A huge cap drop would kill a certain group of players, mainly non-star vets who are past their rookie deals. There will be no market for those guys. But honestly, as the nba showed when they refused to smooth their cap, huge cap jumps, which could then happen in 2022, aren't good for the league either. Huge jumps result in that FA class getting overpaid, which is great for that class, but that typically means struggles for the next few FA classes as teams are forced to eat those overpaid contracts. And it may not be as prevalent in the nfl as the nba, but the one time cap jump was also largely responsible for allowing Durant to join GS and create a super team.

    And thats pretty much the point those in favor of a system where the players give a little this year are favoring. The best scenario is to forecast the revenue for the next 5-7 years and figure out what the best way to divvy that up so the players and owners both get what they collectively bargained as a total dollar figure. With revenues likely falling substantially, it's going to be almost impossible to stay anywhere near the bargained percent of revenue each season. So get together and figure out how to even it out over 5 or so years so that the cap doesn't shark tooth up and down too much.

  9. #39
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    Quote Originally Posted by crewfan13 View Post
    If that happens, owners shoulder all the losses this year and then they make it back the following year. But from a league wide perspective, that's not a great plan.
    Why not?

  10. #40
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    Quote Originally Posted by QB_Eagles View Post
    Why not?
    You canít see how this would be bad for the players?

  11. #41
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    Quote Originally Posted by mariner4life View Post
    You canít see how this would be bad for the players?
    Obviously the cap shrinking due to COVID is bad.

    I just struggle to see how getting 35% of their 2020 salary in 2021 helps them.

  12. #42
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    Quote Originally Posted by QB_Eagles View Post
    Obviously the cap shrinking due to COVID is bad.

    I just struggle to see how getting 35% of their 2020 salary in 2021 helps them.
    No offense, not trying to be rude or mean but I believe there's a huge disconnect in understanding because you may not quite understand what escrow means or how it works/operates.

  13. #43
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    Quote Originally Posted by NBA all the way View Post
    No offense, not trying to be rude or mean but I believe there's a huge disconnect in understanding because you may not quite understand what escrow means or how it works/operates.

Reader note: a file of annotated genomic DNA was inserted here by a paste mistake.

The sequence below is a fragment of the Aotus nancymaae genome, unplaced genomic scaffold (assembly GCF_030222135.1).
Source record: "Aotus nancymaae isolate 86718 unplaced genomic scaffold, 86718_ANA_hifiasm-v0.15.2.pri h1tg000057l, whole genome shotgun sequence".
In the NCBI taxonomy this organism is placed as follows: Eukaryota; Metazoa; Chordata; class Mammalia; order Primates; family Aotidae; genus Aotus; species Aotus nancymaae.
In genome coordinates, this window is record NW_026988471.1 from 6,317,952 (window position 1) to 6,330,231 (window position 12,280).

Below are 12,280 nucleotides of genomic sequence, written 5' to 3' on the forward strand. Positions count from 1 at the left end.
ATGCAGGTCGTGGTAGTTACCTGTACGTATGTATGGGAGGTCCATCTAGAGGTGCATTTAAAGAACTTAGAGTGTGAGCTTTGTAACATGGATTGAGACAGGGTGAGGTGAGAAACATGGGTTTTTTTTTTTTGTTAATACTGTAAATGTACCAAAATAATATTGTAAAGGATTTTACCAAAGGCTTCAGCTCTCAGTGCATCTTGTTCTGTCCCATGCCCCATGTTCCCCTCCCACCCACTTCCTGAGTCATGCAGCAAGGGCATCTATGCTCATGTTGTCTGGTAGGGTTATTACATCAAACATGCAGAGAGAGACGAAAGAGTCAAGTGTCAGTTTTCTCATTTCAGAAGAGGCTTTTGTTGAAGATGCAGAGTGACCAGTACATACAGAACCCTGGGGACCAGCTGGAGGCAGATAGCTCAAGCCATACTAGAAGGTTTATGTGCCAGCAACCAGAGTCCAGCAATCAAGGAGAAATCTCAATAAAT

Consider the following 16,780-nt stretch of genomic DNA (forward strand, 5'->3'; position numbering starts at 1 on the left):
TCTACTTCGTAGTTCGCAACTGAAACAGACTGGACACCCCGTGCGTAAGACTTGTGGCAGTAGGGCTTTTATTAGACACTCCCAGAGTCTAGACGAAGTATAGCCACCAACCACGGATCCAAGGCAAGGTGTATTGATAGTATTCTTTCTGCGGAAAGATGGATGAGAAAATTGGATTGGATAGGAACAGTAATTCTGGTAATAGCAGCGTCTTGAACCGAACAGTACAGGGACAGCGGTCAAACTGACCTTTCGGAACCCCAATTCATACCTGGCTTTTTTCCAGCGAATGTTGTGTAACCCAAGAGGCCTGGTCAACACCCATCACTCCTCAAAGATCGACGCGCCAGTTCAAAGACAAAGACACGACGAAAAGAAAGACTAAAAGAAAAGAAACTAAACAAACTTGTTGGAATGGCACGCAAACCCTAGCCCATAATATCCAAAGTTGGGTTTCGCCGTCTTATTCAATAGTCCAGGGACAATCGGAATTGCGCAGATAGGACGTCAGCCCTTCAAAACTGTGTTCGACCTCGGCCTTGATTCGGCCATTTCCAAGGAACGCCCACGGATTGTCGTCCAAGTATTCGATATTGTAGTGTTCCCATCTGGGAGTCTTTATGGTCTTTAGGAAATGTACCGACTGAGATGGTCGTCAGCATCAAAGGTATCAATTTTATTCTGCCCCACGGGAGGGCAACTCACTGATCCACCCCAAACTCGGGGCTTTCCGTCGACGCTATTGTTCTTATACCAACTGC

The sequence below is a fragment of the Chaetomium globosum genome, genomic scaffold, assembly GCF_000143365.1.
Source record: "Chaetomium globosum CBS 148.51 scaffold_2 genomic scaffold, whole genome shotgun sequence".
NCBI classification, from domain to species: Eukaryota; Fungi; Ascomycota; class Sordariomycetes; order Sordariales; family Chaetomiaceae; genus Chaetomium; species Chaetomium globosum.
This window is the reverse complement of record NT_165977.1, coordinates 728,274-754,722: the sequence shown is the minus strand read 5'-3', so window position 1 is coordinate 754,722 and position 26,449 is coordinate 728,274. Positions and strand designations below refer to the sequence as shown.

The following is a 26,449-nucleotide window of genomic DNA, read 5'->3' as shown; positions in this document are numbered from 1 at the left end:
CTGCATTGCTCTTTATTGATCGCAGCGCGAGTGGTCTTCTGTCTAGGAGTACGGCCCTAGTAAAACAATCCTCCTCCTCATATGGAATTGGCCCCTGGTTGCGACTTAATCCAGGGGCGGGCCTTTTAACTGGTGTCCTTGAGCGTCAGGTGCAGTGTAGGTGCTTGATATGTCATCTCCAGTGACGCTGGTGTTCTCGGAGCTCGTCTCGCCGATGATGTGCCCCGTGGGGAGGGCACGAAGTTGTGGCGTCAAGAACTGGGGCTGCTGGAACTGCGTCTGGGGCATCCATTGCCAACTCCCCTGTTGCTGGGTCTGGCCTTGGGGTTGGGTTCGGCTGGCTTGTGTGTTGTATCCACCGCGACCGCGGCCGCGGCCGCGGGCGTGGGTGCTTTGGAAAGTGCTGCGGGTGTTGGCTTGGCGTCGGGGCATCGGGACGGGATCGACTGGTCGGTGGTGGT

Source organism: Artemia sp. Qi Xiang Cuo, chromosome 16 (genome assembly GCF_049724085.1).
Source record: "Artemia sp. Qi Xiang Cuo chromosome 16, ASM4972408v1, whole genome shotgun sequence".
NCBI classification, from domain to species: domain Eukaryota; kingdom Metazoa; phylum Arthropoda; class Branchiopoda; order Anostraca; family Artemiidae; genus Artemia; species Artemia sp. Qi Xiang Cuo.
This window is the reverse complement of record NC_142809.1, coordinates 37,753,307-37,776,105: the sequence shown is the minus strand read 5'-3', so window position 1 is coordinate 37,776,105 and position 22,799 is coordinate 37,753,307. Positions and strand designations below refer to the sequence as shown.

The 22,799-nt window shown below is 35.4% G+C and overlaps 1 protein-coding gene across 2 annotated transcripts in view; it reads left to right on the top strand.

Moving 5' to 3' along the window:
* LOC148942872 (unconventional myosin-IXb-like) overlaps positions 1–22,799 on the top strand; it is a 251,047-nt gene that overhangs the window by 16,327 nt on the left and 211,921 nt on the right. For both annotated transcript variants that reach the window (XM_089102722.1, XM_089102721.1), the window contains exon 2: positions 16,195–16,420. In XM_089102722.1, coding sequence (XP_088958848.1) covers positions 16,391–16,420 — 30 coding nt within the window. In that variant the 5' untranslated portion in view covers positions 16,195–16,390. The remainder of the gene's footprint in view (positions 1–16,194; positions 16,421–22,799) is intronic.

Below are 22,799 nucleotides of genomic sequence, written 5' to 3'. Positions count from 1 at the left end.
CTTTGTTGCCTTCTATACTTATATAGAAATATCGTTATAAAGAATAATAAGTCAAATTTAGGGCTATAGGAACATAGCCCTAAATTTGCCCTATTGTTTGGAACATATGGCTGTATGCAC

In case I don't, what would the benefit for the players be under this proposal?

  14. #44
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    Quote Originally Posted by QB_Eagles View Post
    In case I don't, what would the benefit for the players be under this proposal?
    No one has said the players should blindly accept this proposal. The arguement is they should negotiate with this. The players give some thus year and the owners give some next year and maybe a little beyond. That would also likely result in the players giving a bit in the longer term too.

    There is no benefit this year to the players taking a pay cut or pushing out earnings. The benefit is that they can use it as a tactic to avoid massive losses the following year.

    It doesn't take a rocket scientist to know the league is highly unlikely to make the revenue they projected when setting salary caps. No one knows exactly how much revenue will be lost. We don't know if the season will fully play, what the preseason looks like or how many, if any, fans will be in seats. But we know revenue will likely be less. If nothing is done this year the cap will drop. The players would have received more than their negotiated share of league revenues, so the owners would be entitled to get that back through a lower cap per the CBA.

    Current estimates are the cap could drop $30-80 mill next year. Looking at current cap projections, even at $30 mill drop, half the teams in the league would have to create cap space. This is before draft and free agency. So half the teams would havd to trim fairly significant amounts of salary. Meaning cuts and virtually no free agent market. At a $50 mill drop, only 7 teams would have enough cap room prior to FA and the draft to not cut players (though those teams still will have to likely cut vets since those teams probably have significant FAs.) At $80 mill, only 3 teams are in the clear.

    And that's all before FA even starts. Guys lije Dak and a bunch of other 2021 FAs will still get paid, resulting in even more released vets. And that's the risk. Once those guys get cut, there's no market for them as since no one has space. You'll see huge chunks of the non-rookie deal section of the league playing on vet minimum contracts.

  15. #45
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    Quote Originally Posted by QB_Eagles View Post
    In case I don't, what would the benefit for the players be under this proposal?
    there are some situations where the 'benefit' is choosing the lesser detriment
    ....kinda like most of our presidential elections
    gotta love 'referential' treatment